As the speed of marketing has increased, many brand leaders have become so fixated on getting things done quickly that they don’t take the time to do the strategic thinking needed to ensure they are choosing the right pathway. The best Brand Leaders know when to be a strategic thinker and when to be an action thinker.
Strategic thinkers methodically see questions before answers. They see “what if” questions before seeing solutions, mapping out a range of decision trees that intersect and connect by imagining how events will play out. Time to reflect and plan before acting help you move in a focused efficient fashion. Think slowly, logically, always needing options, but if go too slow, you will miss the opportunity window.
“Action” thinkers instinctually see answers before they know the right questions. They see answers before even knowing the right questions, using instincts and impulse. Any delays will frustrate you, believing that doing something is better than nothing at all. This “make it happen” mode gets things done, but if you go too fast, your great actions will be solving the wrong problem.
Find your balance by thinking slowly with strategy and thinking quickly with your instincts.
The 7 essential elements of good strategic thinking
- Vision: An aspirational stretch goal for future, linked to a well-defined purpose. It should push you. It should scare you a little, but excite you a lot.
- Focus: Alignment of your limited resources to a distinct strategic point you wish to penetrate, creating positive momentum on a pathway towards your vision.
- Opportunity: Something happening in the market, as a potential strategic opening based on trends in the market (e.g. consumer behavior, technology).
- Speed: Like in sports, time and space of the opportunity matter. As soon as you see the opportunity, you must act quickly before others see the same opportunity.
- Early win: Break through point where you see a shift in momentum towards your vision. It offers potential proof to everyone that this strategy will work, helping rally others–the team, agency and even your boss.
- Leverage: Ability to turn the early win into creating a momentum, that leads to the tipping point where you achieve more in return than the effort put in.
- Gateway: Realization point where you see a shift in positional advantage or power that allows you to believe your vision is achievable.
The Power of Focus
Many Brand Leaders seem to fear focusing, yet focus is essential for strategy to work for you to get more from it, than what you put into it. I once had a Brand Leader list their target as “18-65, current customers, potential customers and employees” and I asked “what about prisoners and tourists?”. I constantly see Brands try to say 5 or 6 things in their message. I see brand leaders with 74 things on their to-do lists. When we realize that every Brand has limited resources (financial, time, effort and alliances) they can apply against an endless list of opportunistic choices (target, message, strategy and activities) do we start to make choices. Strategy is really where you apply your limited resources against pressure points you know you can break through, to gain something bigger than the sum of the resources you put into it.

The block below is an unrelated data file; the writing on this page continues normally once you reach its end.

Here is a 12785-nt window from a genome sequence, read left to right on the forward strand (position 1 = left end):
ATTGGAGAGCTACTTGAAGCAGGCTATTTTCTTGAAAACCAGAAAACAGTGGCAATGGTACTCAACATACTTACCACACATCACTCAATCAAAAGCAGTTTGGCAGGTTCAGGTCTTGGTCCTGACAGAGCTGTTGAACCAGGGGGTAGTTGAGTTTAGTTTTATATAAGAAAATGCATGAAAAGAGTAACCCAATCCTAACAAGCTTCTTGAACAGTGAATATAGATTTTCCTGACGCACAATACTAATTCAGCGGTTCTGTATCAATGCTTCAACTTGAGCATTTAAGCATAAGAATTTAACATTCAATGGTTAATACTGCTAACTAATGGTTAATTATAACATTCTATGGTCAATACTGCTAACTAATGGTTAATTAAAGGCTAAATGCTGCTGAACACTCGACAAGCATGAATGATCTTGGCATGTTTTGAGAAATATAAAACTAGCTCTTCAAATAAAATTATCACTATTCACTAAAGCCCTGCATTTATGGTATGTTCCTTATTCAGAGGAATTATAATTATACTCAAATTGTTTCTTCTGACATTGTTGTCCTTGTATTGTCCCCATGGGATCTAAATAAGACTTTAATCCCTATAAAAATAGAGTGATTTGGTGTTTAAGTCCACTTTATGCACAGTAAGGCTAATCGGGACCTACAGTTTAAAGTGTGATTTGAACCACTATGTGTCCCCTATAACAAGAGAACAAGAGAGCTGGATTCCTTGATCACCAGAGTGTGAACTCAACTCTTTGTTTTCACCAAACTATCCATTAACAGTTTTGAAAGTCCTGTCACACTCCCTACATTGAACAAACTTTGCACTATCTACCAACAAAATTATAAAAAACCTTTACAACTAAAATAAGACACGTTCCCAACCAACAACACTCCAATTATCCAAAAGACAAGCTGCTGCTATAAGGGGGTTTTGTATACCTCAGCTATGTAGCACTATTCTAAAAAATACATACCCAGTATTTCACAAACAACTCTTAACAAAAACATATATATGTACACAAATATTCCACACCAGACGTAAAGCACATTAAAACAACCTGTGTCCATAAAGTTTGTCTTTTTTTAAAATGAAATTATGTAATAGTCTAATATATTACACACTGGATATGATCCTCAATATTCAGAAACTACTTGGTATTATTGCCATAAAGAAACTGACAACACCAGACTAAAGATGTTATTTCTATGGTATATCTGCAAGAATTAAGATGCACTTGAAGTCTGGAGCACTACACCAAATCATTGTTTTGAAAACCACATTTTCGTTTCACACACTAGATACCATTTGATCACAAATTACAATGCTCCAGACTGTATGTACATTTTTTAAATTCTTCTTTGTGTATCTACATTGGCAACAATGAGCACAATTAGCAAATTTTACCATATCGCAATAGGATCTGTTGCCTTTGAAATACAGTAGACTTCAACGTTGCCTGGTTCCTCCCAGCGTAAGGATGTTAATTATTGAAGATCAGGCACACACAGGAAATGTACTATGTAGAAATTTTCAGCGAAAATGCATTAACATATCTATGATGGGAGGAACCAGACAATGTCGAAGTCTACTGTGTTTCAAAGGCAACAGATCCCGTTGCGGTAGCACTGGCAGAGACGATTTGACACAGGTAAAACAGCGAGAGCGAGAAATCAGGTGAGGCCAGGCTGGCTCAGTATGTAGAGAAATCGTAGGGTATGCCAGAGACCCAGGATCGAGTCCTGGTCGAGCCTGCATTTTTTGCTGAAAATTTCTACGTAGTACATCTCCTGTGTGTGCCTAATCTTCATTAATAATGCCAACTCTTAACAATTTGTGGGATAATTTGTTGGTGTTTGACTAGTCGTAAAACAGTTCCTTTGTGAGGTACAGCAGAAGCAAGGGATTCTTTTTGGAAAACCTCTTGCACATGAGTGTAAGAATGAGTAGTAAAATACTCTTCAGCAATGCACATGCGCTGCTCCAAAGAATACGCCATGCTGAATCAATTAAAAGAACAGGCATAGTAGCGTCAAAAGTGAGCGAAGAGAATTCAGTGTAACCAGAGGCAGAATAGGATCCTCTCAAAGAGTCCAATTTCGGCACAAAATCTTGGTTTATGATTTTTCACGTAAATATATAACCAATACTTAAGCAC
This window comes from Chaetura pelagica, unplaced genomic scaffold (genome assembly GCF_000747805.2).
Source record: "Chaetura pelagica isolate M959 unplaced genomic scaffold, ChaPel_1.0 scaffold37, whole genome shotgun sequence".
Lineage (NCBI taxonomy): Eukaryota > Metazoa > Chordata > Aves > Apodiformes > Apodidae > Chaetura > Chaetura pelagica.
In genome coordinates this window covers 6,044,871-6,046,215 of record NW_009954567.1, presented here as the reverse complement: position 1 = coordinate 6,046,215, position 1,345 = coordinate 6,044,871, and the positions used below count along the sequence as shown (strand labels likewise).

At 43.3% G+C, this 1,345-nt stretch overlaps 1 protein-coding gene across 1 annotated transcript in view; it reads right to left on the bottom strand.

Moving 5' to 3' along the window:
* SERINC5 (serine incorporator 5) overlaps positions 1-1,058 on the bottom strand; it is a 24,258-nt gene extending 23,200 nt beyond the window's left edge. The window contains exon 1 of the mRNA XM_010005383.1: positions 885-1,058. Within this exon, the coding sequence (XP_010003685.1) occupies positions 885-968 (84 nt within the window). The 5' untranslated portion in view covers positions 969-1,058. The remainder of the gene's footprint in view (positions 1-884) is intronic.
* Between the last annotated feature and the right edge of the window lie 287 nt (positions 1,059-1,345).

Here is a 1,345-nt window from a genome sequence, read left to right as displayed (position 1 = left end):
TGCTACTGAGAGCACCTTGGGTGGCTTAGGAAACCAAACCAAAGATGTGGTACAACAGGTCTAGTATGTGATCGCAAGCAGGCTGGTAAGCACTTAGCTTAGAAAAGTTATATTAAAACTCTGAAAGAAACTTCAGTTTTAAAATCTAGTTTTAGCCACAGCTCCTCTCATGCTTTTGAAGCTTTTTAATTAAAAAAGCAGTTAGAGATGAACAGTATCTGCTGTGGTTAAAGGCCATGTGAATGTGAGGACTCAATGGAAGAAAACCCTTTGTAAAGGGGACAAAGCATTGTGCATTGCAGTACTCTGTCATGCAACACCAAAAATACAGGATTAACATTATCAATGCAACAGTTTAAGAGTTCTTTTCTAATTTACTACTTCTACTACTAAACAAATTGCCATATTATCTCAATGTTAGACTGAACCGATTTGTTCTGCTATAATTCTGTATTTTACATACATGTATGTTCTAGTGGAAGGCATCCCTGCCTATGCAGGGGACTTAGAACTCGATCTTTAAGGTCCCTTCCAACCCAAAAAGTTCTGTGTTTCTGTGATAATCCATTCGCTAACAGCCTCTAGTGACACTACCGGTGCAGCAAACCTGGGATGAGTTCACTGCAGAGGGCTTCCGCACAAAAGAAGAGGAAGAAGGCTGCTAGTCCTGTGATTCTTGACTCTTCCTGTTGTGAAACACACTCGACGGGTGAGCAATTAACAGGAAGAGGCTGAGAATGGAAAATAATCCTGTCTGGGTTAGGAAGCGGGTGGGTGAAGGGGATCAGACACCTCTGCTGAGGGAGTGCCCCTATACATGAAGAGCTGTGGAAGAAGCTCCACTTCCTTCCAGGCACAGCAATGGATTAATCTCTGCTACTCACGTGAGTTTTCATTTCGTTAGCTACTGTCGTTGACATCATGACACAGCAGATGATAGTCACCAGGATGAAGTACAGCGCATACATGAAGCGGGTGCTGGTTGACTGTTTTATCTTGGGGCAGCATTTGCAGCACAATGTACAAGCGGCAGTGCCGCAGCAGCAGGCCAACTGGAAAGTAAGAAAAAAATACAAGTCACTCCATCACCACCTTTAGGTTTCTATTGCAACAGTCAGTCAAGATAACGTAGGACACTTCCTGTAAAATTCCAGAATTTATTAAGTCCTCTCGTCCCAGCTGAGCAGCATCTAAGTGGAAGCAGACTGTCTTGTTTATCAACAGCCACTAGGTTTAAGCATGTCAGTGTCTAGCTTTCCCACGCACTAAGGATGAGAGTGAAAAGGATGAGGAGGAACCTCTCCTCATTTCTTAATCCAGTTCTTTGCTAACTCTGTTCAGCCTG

Focus makes you matter most to those who care the most. Don’t blindly target consumers: target the most motivated. Focusing your limited resources on those consumers with the highest motivation and propensity to buy what you are selling will deliver the highest return on investment. In a competitive category, no one brand can do it all: brands must be better, different or cheaper to survive. Giving the consumer too many messages will confuse them as to what makes your brand unique. Trying to be everything to everyone is the recipe for being nothing. Return on Effort (ROE) is a great tool for focusing your activity. Doing a laundry list of activity spreads your resources so thin that everything you do is “ok” and nothing is “great”. And in a crowded and fast economy, “ok” never breaks through enough to get the early win and find that tipping point to open up the gateway to even bigger success.
When you focus, 5 things happen:
- Better Return on Investment (ROI): With all the resources against one strategy, one target, one message, you’ll be able to move consumers enough to drive sales or push other key performance indicators in the right direction.
- Better Return on Effort (ROE): It’s about getting more back than you put into the effort. Working smart helps make the most out of your people resources.
- Stronger Reputation: When you only do one thing, you naturally start to become associated with that one thing—externally and even internally. Reputation is a power you can push to find deeper wins.
- More Competitive: As your reputation grows, you begin to own that one thing and you can better defend that positioning territory. You can expose the weakness of your competitors, attract new consumers as well as push internally (R&D, service, sales) to rally behind the newly created reputation.
- Bigger and Better P&L: As the focused effort drives results, it opens up the P&L with higher sales and profits. People with money invest where they see return.
Below is a presentation of a workshop that we run on how to think strategically:
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